Here’s the deal—cats are born to hunt. It’s built into their genetic code, and if you observe a cat, they absolutely live for the thrill of the chase. As it turns out, actually catching the prey is an important component of this. While they love a good chase, cats will eventually become frustrated if it’s impossible to catch and “kill” their target.

It’s not possible for a cat to catch a laser pointer. Even if you hold it still and allow them to jump on it, a laser point has no physical form and no scent—things that are both essential for a cat to feel like they’ve successfully hunted. Laser pointers ultimately stress cats out; you’re better suited with a toy that’s tangible. It’s not as easy, but that’s part of being a pet owner.

Put Food and Water Together

At our veterinary clinic, we’ve seen all kinds of conditions across a variety of animals. So we hope you’ll take us seriously when we say that dehydration is no joke. So, what does this have to do with cat food and water being placed together? A lot, as it turns out.

Cats, as we discussed above, live off their instincts. Since cats are predators, they have a need to eat these kills. In the wild, cats instinctively don’t like to drink water that’s right next to a kill, because it carries the risk of being contaminated. Even though cats aren’t killing anything in your home, that same instinct tells them that the water next to their food isn’t good water, because it’s next to their “kill.”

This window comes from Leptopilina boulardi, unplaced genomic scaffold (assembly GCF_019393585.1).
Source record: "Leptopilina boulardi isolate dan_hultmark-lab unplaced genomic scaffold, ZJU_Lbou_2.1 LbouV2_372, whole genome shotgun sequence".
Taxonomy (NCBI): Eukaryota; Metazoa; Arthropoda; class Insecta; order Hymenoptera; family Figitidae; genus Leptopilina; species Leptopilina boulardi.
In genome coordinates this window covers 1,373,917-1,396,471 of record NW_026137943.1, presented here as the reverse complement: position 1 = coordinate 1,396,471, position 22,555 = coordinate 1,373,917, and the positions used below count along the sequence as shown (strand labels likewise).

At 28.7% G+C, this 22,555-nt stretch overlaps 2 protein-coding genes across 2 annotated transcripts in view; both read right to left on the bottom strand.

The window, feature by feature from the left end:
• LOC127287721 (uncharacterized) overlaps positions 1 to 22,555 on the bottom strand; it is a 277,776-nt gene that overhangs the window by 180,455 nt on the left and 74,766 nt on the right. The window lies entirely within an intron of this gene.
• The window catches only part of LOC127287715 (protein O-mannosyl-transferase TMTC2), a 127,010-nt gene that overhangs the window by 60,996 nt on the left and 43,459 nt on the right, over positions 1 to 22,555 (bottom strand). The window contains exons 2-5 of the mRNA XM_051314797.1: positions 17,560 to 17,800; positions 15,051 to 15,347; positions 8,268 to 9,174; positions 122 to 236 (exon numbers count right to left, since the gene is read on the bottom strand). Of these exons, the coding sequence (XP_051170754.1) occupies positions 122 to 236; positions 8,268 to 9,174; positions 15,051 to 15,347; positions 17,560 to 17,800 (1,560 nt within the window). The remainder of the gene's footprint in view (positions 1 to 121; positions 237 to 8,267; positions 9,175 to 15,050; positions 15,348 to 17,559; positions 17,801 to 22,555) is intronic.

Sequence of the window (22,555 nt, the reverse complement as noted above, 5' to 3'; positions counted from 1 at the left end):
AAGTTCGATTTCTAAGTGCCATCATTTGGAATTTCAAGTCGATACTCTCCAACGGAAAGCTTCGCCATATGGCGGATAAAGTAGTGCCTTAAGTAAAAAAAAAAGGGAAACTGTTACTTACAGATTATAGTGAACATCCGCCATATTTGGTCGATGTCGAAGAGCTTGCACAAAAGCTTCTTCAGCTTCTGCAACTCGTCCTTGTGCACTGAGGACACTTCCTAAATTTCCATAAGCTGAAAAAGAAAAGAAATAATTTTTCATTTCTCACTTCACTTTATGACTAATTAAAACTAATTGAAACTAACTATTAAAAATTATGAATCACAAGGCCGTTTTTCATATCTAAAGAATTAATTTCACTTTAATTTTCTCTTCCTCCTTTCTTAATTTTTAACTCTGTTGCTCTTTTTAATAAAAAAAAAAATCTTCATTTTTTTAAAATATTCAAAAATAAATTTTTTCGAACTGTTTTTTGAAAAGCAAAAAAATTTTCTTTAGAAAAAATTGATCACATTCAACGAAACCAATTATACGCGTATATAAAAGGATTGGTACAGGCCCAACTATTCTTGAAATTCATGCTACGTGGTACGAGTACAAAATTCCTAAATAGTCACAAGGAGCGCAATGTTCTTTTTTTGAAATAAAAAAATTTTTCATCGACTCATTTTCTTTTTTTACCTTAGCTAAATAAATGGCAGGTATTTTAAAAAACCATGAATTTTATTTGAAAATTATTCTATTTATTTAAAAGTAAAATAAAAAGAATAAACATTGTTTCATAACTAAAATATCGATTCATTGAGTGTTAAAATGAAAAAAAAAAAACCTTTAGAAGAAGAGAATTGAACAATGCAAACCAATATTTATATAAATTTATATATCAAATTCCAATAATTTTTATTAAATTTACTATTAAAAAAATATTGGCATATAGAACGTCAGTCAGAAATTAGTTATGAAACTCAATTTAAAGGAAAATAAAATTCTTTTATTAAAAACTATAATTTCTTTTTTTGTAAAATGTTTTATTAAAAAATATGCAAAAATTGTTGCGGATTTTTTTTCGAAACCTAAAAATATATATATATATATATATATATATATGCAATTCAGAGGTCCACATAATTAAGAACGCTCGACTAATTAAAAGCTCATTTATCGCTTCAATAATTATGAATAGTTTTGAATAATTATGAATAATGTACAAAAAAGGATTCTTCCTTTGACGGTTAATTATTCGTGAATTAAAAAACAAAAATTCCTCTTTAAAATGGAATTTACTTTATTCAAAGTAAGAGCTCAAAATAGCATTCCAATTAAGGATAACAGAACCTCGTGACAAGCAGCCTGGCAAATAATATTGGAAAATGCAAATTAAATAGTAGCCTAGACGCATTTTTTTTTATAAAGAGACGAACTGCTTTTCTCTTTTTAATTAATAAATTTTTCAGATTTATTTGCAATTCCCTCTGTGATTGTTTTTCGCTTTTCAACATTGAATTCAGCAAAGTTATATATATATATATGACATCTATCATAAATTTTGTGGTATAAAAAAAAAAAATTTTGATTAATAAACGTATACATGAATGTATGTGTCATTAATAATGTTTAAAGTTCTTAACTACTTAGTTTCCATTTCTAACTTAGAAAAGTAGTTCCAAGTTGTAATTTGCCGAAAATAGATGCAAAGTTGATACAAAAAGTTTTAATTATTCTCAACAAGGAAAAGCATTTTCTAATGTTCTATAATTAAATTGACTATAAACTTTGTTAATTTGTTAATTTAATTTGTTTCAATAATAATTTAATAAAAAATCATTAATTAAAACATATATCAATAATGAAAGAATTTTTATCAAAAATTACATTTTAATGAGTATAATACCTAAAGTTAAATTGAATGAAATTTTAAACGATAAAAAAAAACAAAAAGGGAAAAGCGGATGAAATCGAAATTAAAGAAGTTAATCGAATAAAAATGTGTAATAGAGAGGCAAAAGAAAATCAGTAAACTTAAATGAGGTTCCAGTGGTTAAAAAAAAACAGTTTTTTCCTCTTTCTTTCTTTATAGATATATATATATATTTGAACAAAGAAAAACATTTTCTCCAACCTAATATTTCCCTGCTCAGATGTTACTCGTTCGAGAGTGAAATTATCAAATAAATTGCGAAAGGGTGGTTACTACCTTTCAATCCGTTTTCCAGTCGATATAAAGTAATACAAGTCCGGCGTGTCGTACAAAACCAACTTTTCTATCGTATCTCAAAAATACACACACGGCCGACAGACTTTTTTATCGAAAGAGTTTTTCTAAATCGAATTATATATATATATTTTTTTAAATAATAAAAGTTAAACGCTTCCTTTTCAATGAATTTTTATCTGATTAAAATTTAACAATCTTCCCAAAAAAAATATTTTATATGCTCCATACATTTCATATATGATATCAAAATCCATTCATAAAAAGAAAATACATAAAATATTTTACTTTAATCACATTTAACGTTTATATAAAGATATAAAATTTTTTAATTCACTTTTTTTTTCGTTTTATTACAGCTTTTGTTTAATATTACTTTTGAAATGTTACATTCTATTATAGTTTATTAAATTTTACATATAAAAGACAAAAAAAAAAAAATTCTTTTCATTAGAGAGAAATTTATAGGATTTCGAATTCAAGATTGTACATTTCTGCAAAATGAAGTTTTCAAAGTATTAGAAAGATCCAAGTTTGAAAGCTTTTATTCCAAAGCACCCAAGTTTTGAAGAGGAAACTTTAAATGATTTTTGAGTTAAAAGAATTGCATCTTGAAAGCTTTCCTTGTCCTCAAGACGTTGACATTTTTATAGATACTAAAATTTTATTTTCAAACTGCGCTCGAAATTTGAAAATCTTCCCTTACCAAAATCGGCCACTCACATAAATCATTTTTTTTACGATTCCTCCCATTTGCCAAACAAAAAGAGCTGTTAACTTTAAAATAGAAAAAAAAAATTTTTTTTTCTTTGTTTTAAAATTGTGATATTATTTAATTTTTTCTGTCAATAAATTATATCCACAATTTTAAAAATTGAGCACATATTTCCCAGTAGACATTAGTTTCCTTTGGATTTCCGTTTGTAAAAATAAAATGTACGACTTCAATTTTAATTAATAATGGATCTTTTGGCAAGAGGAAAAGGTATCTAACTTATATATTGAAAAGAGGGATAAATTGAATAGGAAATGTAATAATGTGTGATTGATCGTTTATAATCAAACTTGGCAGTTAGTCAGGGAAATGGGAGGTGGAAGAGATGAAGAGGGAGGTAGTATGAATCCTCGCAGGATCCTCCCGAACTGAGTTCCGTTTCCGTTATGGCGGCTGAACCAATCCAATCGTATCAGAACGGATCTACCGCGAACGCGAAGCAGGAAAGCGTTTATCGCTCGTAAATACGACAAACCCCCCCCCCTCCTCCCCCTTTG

That doesn’t mean they won’t drink it—it’s not like they’re going to starve themselves, but if you look closely, you might find that your cat is getting into any other source of water that they can find. It’s maddening as a cat owner when your cat is desperate to drink out of every cup of water you put down for five seconds, when they have a full bowl for themselves. Well, this is why.

We can’t blame you for not knowing this; it’s an obscure little bit of cat owner trivia, but it’ll make your cat happier.

Overfeeding

Fat cats sure are cute, aren’t they? Unfortunately, with the amount of them we see at our veterinary clinic, we’re here to tell you that fat cats are no joke. Pet obesity, just like humans, carries a large variety of risks that are either actively harming your pet, or shortening their future. Neither option is desirable.

The problem is that every cat is different, and some of them overeat without you even being aware of it. Not every owner of fat cats intended for them to be that way; some cats are just overzealous. It’s not your fault if your cat bites off more than they can chew, but it is your fault if you let the problem persist.

If your cat is showing signs of weight gain, it’s up to you to start controlling their portions. Your cat might be sad that their once abundant food source has diminished, but you can trust us when we say that a healthier cat is a happier cat.

Neglecting Vet Visits

Finally, we can’t understate the importance of bringing your cat to the vet on a consistent basis for regular checkups. Cats are very good at hiding their pain—you might not know anything is wrong with them until the problem has gotten bad enough to be obvious. At West Ballantyne Veterinary Clinic in South Charlotte, we’ll make sure to help your cat be as healthy as they can be. Contact us today for a free quote!